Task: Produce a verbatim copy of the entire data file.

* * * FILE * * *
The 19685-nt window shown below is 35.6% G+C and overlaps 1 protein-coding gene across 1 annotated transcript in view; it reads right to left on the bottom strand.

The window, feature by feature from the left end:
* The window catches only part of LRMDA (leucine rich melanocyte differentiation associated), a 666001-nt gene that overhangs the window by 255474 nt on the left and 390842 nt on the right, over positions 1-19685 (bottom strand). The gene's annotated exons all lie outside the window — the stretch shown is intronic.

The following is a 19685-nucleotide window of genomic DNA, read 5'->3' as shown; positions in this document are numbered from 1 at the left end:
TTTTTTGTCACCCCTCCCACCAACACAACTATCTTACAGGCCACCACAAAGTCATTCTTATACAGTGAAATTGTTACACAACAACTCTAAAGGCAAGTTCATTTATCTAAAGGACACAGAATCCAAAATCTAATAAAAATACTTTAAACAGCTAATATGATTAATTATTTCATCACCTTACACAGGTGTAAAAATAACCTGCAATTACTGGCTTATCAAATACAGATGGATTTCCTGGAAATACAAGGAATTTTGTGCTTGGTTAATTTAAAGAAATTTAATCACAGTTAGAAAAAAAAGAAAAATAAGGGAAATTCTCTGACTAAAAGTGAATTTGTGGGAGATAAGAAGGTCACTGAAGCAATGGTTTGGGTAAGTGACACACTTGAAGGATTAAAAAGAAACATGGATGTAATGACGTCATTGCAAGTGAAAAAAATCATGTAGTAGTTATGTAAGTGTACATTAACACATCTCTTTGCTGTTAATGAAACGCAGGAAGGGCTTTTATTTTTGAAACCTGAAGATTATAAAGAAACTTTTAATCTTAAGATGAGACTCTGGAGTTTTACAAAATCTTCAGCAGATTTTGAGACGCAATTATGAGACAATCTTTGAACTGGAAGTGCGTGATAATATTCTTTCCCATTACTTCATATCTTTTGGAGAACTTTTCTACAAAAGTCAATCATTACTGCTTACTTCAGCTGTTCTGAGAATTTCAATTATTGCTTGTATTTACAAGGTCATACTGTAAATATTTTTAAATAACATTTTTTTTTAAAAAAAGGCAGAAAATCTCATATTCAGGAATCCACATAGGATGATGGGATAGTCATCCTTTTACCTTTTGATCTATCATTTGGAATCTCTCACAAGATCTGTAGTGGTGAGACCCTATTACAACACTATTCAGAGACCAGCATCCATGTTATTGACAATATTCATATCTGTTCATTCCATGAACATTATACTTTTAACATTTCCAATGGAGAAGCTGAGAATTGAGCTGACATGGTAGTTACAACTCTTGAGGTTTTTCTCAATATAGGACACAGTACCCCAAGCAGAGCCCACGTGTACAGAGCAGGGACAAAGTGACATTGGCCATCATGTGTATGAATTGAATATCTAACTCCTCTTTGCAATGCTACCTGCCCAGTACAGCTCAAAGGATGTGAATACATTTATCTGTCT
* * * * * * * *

The 19685-nt window shown below is 35.6% G+C and overlaps 1 protein-coding gene across 1 annotated transcript in view; it reads right to left on the bottom strand.

The window, feature by feature from the left end:
* The window catches only part of LRMDA (leucine rich melanocyte differentiation associated), a 666001-nt gene that overhangs the window by 255474 nt on the left and 390842 nt on the right, over positions 1-19685 (bottom strand). The gene's annotated exons all lie outside the window — the stretch shown is intronic.

The following is a 19685-nucleotide window of genomic DNA, read 5'->3' as shown; positions in this document are numbered from 1 at the left end:
TTTTTTGTCACCCCTCCCACCAACACAACTATCTTACAGGCCACCACAAAGTCATTCTTATACAGTGAAATTGTTACACAACAACTCTAAAGGCAAGTTCATTTATCTAAAGGACACAGAATCCAAAATCTAATAAAAATACTTTAAACAGCTAATATGATTAATTATTTCATCACCTTACACAGGTGTAAAAATAACCTGCAATTACTGGCTTATCAAATACAGATGGATTTCCTGGAAATACAAGGAATTTTGTGCTTGGTTAATTTAAAGAAATTTAATCACAGTTAGAAAAAAAAGAAAAATAAGGGAAATTCTCTGACTAAAAGTGAATTTGTGGGAGATAAGAAGGTCACTGAAGCAATGGTTTGGGTAAGTGACACACTTGAAGGATTAAAAAGAAACATGGATGTAATGACGTCATTGCAAGTGAAAAAAATCATGTAGTAGTTATGTAAGTGTACATTAACACATCTCTTTGCTGTTAATGAAACGCAGGAAGGGCTTTTATTTTTGAAACCTGAAGATTATAAAGAAACTTTTAATCTTAAGATGAGACTCTGGAGTTTTACAAAATCTTCAGCAGATTTTGAGACGCAATTATGAGACAATCTTTGAACTGGAAGTGCGTGATAATATTCTTTCCCATTACTTCATATCTTTTGGAGAACTTTTCTACAAAAGTCAATCATTACTGCTTACTTCAGCTGTTCTGAGAATTTCAATTATTGCTTGTATTTACAAGGTCATACTGTAAATATTTTTAAATAACATTTTTTTTTAAAAAAAGGCAGAAAATCTCATATTCAGGAATCCACATAGGATGATGGGATAGTCATCCTTTTACCTTTTGATCTATCATTTGGAATCTCTCACAAGATCTGTAGTGGTGAGACCCTATTACAACACTATTCAGAGACCAGCATCCATGTTATTGACAATATTCATATCTGTTCATTCCATGAACATTATACTTTTAACATTTCCAATGGAGAAGCTGAGAATTGAGCTGACATGGTAGTTACAACTCTTGAGGTTTTTCTCAATATAGGACACAGTACCCCAAGCAGAGCCCACGTGTACAGAGCAGGGACAAAGTGACATTGGCCATCATGTGTATGAATTGAATATCTAACTCCTCTTTGCAATGCTACCTGCCCAGTACAGCTCAAAGGATGTGAATACATTTATCTGTCT